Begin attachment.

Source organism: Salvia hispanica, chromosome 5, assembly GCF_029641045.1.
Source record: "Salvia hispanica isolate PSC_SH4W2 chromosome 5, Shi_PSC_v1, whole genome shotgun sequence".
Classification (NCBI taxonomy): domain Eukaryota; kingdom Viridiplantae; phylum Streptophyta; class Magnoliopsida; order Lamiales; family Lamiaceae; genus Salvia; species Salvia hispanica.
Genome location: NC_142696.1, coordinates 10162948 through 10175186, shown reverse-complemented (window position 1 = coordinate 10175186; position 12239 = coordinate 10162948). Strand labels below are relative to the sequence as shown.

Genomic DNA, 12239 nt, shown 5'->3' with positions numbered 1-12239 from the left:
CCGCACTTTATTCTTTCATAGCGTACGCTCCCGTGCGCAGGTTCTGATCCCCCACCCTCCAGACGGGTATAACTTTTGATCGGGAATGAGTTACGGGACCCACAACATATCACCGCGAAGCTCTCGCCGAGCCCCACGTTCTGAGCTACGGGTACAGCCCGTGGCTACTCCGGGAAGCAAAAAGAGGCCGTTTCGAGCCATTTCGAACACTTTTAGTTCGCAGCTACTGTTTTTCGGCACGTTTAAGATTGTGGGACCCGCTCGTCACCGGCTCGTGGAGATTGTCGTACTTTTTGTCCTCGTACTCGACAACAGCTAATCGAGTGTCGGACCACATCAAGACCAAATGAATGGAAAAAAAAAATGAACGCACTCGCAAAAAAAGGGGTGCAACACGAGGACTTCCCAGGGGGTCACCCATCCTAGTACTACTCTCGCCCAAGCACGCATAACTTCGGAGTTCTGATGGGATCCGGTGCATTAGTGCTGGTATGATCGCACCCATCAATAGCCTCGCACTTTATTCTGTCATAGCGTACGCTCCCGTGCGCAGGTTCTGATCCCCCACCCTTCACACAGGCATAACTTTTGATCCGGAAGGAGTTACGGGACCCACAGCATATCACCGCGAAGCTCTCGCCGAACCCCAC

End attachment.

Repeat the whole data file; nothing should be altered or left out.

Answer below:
Source organism: Salvia hispanica, chromosome 5, assembly GCF_029641045.1.
Source record: "Salvia hispanica isolate PSC_SH4W2 chromosome 5, Shi_PSC_v1, whole genome shotgun sequence".
Classification (NCBI taxonomy): domain Eukaryota; kingdom Viridiplantae; phylum Streptophyta; class Magnoliopsida; order Lamiales; family Lamiaceae; genus Salvia; species Salvia hispanica.
Genome location: NC_142696.1, coordinates 10162948 through 10175186, shown reverse-complemented (window position 1 = coordinate 10175186; position 12239 = coordinate 10162948). Strand labels below are relative to the sequence as shown.

Genomic DNA, 12239 nt, shown 5'->3' with positions numbered 1-12239 from the left:
CCGCACTTTATTCTTTCATAGCGTACGCTCCCGTGCGCAGGTTCTGATCCCCCACCCTCCAGACGGGTATAACTTTTGATCGGGAATGAGTTACGGGACCCACAACATATCACCGCGAAGCTCTCGCCGAGCCCCACGTTCTGAGCTACGGGTACAGCCCGTGGCTACTCCGGGAAGCAAAAAGAGGCCGTTTCGAGCCATTTCGAACACTTTTAGTTCGCAGCTACTGTTTTTCGGCACGTTTAAGATTGTGGGACCCGCTCGTCACCGGCTCGTGGAGATTGTCGTACTTTTTGTCCTCGTACTCGACAACAGCTAATCGAGTGTCGGACCACATCAAGACCAAATGAATGGAAAAAAAAAATGAACGCACTCGCAAAAAAAGGGGTGCAACACGAGGACTTCCCAGGGGGTCACCCATCCTAGTACTACTCTCGCCCAAGCACGCATAACTTCGGAGTTCTGATGGGATCCGGTGCATTAGTGCTGGTATGATCGCACCCATCAATAGCCTCGCACTTTATTCTGTCATAGCGTACGCTCCCGTGCGCAGGTTCTGATCCCCCACCCTTCACACAGGCATAACTTTTGATCCGGAAGGAGTTACGGGACCCACAGCATATCACCGCGAAGCTCTCGCCGAACCCCAC